Magic Leap has “resolved its dispute” with the global security director it had targeted in a lawsuit.
The lawsuit, filed Feb. 28 in the U.S. District Court in the Eastern District of Texas, asserted that Todd Keil tried to “extort millions of dollars” by threatening to make legal claims against the Plantation-based company.
A statement issued Monday night through a New York public relations firm stated: “Magic Leap and Todd Keil have resolved their dispute. Magic Leap and Mr. Keil each thank the other for working collaboratively to accomplish this resolution and each wishes the other well in all future endeavors.”
Magic Leap spokeswoman Julia Gaynor confirmed the statement but declined to comment further.
Keil, who resides in Texas and no longer works at Magic Leap, said he couldn’t discuss the settlement. “I would love to talk about it, but I signed a nondisclosure agreement,” he said.
The company alleged that Keil had demanded millions from Magic Leap in exchange for not publicly filing “whistleblower claims” that included alleged illegal conduct concerning competitor Microsoft’s HoloLens device, a virtual reality headset that’s already on the market.
The lawsuit said Keil, described as “senior global security director,” was making “false claims” concerning HoloLens developer testing devices being delivered to Magic Leap’s offices. In the lawsuit, Magic Leap said it had “confiscated” the devices and returned them to Microsoft.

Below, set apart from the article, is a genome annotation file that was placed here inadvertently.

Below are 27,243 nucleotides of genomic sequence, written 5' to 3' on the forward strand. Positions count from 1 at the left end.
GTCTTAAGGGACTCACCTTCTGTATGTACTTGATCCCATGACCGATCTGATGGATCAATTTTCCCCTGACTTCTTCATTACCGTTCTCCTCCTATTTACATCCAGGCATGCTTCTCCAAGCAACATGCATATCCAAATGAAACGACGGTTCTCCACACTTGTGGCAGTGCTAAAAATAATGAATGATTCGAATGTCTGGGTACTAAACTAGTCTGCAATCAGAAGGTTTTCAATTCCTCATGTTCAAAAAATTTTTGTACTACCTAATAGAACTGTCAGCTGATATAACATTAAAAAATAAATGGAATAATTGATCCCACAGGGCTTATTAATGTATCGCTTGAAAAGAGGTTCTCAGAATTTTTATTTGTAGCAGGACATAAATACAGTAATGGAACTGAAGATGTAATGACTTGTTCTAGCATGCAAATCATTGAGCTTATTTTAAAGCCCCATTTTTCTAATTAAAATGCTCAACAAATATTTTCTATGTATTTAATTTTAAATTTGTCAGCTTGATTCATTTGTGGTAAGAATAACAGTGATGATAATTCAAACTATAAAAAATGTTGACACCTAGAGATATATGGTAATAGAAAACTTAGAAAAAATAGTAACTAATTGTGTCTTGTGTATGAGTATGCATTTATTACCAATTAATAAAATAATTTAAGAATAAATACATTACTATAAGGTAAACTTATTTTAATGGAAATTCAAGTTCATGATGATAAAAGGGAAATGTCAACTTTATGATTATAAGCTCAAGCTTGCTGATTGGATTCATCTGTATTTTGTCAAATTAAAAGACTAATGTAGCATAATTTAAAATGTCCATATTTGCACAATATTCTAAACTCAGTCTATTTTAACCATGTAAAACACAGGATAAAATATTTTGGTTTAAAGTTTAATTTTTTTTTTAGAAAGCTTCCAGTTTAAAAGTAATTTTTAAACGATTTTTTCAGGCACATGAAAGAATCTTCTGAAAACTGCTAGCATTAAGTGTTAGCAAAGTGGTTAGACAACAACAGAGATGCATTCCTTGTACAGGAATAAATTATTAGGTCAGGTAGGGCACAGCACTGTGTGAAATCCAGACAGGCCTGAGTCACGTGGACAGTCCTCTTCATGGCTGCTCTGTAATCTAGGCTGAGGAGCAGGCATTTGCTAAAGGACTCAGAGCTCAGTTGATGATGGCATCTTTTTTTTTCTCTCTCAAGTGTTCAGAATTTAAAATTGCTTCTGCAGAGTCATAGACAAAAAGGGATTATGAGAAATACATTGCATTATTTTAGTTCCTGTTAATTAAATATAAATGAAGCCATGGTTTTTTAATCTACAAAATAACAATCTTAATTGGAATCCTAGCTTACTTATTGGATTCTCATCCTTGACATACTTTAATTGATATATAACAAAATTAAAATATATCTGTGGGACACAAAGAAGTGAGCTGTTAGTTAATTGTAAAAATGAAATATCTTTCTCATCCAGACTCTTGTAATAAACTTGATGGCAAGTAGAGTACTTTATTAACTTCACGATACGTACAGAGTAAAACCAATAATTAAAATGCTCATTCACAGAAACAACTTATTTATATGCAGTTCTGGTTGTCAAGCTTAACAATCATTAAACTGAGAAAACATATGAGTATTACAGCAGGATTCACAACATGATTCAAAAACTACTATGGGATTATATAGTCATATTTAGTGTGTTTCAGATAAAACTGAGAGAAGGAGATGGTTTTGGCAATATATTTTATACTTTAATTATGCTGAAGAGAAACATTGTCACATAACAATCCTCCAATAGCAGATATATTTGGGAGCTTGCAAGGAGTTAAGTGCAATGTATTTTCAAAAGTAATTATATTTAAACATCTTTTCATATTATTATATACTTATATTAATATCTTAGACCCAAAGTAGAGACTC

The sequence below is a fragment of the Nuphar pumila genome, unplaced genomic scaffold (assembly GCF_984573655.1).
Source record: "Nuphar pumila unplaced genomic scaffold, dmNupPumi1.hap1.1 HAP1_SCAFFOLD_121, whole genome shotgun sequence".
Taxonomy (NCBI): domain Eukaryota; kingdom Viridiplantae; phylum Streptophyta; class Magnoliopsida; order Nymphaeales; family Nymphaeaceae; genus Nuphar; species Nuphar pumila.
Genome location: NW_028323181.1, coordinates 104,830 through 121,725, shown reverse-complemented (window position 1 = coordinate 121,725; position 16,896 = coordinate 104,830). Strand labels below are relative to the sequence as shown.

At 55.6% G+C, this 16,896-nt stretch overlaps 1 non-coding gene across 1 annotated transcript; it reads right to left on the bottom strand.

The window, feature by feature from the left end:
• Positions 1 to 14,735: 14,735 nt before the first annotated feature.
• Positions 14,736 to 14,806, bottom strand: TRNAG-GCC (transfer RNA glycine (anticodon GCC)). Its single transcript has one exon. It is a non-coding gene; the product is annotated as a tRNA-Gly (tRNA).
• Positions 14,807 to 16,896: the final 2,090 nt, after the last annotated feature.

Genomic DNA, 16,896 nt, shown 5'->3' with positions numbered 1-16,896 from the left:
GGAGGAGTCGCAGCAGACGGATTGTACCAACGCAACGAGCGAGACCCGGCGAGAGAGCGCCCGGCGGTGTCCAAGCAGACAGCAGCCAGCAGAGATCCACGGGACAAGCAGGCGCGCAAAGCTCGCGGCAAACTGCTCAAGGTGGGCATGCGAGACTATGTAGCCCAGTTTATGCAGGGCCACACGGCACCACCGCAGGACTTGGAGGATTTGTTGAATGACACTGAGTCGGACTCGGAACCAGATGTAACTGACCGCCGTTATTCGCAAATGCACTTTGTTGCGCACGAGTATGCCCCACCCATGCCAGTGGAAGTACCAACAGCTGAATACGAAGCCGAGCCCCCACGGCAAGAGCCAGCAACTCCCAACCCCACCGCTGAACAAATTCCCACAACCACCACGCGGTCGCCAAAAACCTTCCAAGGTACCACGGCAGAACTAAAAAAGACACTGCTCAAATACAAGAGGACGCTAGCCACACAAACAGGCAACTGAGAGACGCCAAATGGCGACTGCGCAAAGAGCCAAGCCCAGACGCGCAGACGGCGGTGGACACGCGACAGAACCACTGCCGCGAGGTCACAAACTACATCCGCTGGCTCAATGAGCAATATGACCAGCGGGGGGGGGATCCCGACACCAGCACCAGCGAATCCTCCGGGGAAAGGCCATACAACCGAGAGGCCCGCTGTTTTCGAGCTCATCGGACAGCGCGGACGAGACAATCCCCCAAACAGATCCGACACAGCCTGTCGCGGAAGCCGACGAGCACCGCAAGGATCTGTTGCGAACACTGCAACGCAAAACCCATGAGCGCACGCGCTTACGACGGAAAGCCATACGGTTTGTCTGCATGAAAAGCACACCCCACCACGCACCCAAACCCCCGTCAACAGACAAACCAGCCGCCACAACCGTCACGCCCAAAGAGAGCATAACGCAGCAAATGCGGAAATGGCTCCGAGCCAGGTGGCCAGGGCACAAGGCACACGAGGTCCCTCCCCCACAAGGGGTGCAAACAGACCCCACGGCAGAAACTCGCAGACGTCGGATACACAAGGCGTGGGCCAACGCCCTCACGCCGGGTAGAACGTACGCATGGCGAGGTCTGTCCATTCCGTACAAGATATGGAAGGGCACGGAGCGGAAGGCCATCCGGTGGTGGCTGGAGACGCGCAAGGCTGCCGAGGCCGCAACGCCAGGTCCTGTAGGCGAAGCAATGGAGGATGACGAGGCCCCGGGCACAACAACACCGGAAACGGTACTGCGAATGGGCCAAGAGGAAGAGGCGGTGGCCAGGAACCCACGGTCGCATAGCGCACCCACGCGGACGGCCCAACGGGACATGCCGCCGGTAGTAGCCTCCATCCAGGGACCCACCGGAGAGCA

Magic Leap, a secretive company founded in 2011 and led by Rony Abovitz, expects to release its first product, a wearable computer called Magic Leap One, later this year.
The Keil case wasn’t the first time Magic Leap has filed a lawsuit against an employee.
In August, Magic Leap came to a “confidential agreement” in a lawsuit against former California executives Gary Bradski and Adrian Kaehler, and Robotics Actual, even though a California federal judge had dismissed the case. Bradski and Kaehler had also filed a wrongful termination lawsuit against Magic Leap.
Magic Leap has become one Broward County’s largest private employers. Its lawsuit against Keil stated that the company employs 1,400 people worldwide. Magic Leap has topped venture capital lists in Florida by raising about $2 billion in financing from companies including Google and Chinese e-commerce company Alibaba. In early March, Magic Leap announced it had raised $461 million from Saudi Arabia investors.